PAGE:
A pterygium is an abnormal, noncancerous growth of the conjunctiva. The conjunctiva is a thin membrane lining the inside of the eyelid and part of the eyeball. It is located between the sclera, or the "white of the eye" which surrounds the eyeball, and the cornea, the dome-shaped window covering the front of the eye which is responsible for the refraction of light. If a pterygium continues to grow, it may spread onto the cornea.
Copyright © Nucleus Medical Media, Inc.
Excessive growth of the conjunctiva leads to a pterygium. The exact cause of pterygium is unknown.
Pterygium is more common in men and in those of increasing age. Other factors that may increase your chance of pterygium include:
Excessive exposure to environmental conditions (sunlight, dust, dirt, heat, dryness, wind, smoke) due to:
- Outdoor hobbies
- Living in sunny climates
- Work in occupations with excessive exposure to solvents or chemicals
- Family members with pterygium
The symptoms of pterygia vary from person-to-person. It appears as a fleshy spot—whitish in color and containing blood vessels—extending onto the surface of the eye. In some people, pterygia remain small and do not affect vision. These pterygia are noticed only because of their abnormal cosmetic appearance. In other people, pterygia grow quickly and large enough to eventually distort the corneal surface and cause severely blurred vision. Pterygia do not cause pain.
Pterygium may cause:
- Sensation of something in the eye
- Blurred vision
You will be asked about symptoms and medical history. An eye exam will be done.
Tests may include the following:
- Visual acuity—to measure your ability to see an eye chart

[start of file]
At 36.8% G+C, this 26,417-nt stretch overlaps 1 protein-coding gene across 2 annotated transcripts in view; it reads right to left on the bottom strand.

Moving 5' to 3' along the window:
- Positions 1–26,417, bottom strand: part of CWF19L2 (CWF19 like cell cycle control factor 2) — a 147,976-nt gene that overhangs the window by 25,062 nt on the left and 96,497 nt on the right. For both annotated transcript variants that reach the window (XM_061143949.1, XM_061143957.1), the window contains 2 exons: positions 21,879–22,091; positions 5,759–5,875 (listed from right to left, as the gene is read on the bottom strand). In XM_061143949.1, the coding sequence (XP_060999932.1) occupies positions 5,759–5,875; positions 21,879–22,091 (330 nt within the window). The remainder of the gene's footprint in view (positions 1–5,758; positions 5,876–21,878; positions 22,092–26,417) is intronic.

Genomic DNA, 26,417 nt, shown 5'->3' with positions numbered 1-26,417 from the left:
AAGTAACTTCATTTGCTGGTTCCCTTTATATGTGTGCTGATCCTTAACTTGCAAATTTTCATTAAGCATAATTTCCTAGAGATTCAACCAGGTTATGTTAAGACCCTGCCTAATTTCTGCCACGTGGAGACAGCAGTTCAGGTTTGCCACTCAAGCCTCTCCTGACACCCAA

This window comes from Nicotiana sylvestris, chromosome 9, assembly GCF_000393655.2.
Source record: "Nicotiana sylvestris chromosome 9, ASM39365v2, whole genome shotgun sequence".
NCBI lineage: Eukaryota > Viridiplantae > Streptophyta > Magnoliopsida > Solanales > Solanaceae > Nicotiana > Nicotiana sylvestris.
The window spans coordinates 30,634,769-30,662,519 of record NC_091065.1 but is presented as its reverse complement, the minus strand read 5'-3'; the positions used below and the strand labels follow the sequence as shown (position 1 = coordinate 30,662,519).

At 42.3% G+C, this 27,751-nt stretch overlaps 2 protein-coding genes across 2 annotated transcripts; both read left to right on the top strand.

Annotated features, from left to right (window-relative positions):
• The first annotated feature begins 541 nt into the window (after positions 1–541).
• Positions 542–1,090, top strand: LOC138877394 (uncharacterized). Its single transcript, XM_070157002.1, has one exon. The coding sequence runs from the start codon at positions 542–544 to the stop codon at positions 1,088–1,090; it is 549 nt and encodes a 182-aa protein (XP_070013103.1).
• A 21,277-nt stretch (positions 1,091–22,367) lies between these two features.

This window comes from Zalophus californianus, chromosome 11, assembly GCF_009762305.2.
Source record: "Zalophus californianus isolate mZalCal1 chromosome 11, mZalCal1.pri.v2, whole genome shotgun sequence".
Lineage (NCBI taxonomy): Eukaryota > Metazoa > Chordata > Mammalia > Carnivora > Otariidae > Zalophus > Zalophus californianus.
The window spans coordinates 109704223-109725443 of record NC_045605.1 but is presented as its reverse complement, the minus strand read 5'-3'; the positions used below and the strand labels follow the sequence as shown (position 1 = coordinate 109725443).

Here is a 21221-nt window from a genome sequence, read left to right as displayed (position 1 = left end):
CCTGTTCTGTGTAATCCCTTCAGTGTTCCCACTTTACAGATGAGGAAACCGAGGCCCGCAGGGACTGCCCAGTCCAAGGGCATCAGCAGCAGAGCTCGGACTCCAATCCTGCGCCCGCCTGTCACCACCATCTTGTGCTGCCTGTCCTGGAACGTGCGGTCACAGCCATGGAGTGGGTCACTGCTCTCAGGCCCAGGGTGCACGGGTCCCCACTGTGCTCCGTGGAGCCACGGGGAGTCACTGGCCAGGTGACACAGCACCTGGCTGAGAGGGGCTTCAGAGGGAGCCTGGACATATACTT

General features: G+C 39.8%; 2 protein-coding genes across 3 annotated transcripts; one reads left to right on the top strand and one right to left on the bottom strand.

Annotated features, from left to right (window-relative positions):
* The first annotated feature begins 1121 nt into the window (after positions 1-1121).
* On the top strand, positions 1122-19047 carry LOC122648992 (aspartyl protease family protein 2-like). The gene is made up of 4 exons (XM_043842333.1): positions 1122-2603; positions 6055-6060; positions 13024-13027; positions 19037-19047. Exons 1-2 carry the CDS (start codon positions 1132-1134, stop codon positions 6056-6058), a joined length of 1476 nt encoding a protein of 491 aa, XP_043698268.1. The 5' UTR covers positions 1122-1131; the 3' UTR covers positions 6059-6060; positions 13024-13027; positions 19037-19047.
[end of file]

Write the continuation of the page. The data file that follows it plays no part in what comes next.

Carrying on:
- Slit lamp examination—a bright light with magnification used to view the eye
- Corneal topography—a computerized test that maps changes to the curvature of the cornea
- Photo documentation—photography to record the degree of growth of a pterygium
The main goals of treating a pterygium are to:
- Prevent progression, inflammation, and infection
- Aid in the healing process, if surgery is performed
Treatment options include:
Your doctor will schedule periodic eye exams to monitor the pterygium. If symptoms increase, additional treatments may include:
Medications to treat pterygium may include:
- Prescription topical antibiotics to prevent infection
- Topical corticosteroids to reduce inflammation
- Ocular lubricants, such as artificial tears
If vision becomes severely blurred, the pterygium may need to be surgically removed. This is commonly done on an outpatient basis. On occasion, a pterygium can return. Steps may be taken during the operation to prevent this from happening.
In rare cases, a pterygium causes serious scarring of the cornea. If this happens, a corneal transplant may be needed. Once the pterygium has been surgically removed, medication may be used to aid in healing and prevent recurrence.
To help reduce your chance of pterygium:
- Wear dark glasses with UV protection to shield the eyes from sun, dust, and wind.
- Avoid harsh environmental factors to slow the growth or regrowth of pterygium.
American Optometric Association
Eye Smart—American Academpy of Ophthalmology
Canadian Ophthalmological Society
Facts About the Cornea and Corneal Disease. National Eye Institute website. Available at: https://nei.nih.gov/health/cornealdisease/. Updated May, 2016. Accessed December 15, 2017.
Pterygium. Digital Journal of Ophthalmology website. Available at: http://www.djo.harvard.edu/site.php?url=/patients/pi/426. Updated October 15, 2002. Accessed December 15, 2017.
Pterygium. EBSCO DynaMed Plus website. Available at:http://www.dynamed.com/topics/dmp~AN~T920562/Pterygium. Updated December 5, 2017. Accessed December 15, 2017.
Pterygium. Kellogg Eye Institute, University of Michigan website. Available at: http://kellogg.umich.edu/patientcare/conditions/pterygium.html. Accessed December 15, 2017.
What Is a pinguecula and a pterygium? American Academy of Ophthalmology Eye Smart website. Available at: https://www.aao.org/eye-health/diseases/pinguecula-pterygium. Updated September 1, 2017 Accessed December 15, 2017.
Last reviewed November 2018 by EBSCO Medical Review Board Michael Woods, MD, FAAP Last Updated: 12/20/2014